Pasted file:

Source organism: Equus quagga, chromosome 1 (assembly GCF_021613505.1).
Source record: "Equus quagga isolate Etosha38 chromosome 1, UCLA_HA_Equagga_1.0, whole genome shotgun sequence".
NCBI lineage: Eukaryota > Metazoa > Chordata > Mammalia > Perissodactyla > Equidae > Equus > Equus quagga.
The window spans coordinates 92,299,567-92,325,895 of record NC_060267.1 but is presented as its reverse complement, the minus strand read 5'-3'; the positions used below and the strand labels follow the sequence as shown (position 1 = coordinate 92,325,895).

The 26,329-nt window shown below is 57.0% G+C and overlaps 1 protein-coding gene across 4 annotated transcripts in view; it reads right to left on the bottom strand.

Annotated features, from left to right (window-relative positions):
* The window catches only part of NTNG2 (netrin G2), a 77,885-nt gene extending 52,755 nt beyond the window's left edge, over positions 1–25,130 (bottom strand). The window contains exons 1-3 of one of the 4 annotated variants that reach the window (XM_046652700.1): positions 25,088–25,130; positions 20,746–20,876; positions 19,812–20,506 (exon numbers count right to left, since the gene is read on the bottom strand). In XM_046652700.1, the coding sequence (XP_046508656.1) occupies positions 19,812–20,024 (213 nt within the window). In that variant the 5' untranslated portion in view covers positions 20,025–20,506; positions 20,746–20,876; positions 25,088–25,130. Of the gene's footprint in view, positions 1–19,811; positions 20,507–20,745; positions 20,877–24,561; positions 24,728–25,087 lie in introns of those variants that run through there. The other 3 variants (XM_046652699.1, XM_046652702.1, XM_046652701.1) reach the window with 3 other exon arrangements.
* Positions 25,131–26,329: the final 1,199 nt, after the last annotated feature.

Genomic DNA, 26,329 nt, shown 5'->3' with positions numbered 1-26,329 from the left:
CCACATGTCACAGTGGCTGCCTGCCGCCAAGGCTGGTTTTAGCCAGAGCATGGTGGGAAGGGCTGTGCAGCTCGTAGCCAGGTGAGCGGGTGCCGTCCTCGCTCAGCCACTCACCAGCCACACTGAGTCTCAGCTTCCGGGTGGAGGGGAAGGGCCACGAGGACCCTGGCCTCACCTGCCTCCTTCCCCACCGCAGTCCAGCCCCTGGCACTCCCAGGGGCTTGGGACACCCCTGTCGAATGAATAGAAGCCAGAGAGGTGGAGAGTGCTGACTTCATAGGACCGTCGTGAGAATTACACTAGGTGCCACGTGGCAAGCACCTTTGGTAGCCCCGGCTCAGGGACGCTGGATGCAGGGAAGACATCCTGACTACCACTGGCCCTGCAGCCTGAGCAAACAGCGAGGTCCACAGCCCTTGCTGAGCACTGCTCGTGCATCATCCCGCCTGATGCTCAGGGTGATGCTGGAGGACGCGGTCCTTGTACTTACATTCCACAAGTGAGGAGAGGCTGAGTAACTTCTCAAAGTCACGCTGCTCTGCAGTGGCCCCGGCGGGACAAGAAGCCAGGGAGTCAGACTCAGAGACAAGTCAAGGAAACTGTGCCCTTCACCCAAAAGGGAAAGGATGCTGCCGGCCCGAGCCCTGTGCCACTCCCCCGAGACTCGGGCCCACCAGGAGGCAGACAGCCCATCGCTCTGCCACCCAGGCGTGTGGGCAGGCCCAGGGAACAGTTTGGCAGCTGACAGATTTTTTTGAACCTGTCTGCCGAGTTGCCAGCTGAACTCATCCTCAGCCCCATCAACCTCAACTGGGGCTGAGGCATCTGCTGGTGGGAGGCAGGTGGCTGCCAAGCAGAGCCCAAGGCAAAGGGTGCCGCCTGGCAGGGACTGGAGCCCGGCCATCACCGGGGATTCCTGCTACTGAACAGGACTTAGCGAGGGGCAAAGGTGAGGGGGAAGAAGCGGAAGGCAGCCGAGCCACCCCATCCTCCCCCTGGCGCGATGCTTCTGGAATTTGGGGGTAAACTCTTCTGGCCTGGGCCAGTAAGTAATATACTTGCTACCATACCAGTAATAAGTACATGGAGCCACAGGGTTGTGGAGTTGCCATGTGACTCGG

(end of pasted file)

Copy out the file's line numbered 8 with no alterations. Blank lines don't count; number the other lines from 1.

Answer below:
* Positions 25,131–26,329: the final 1,199 nt, after the last annotated feature.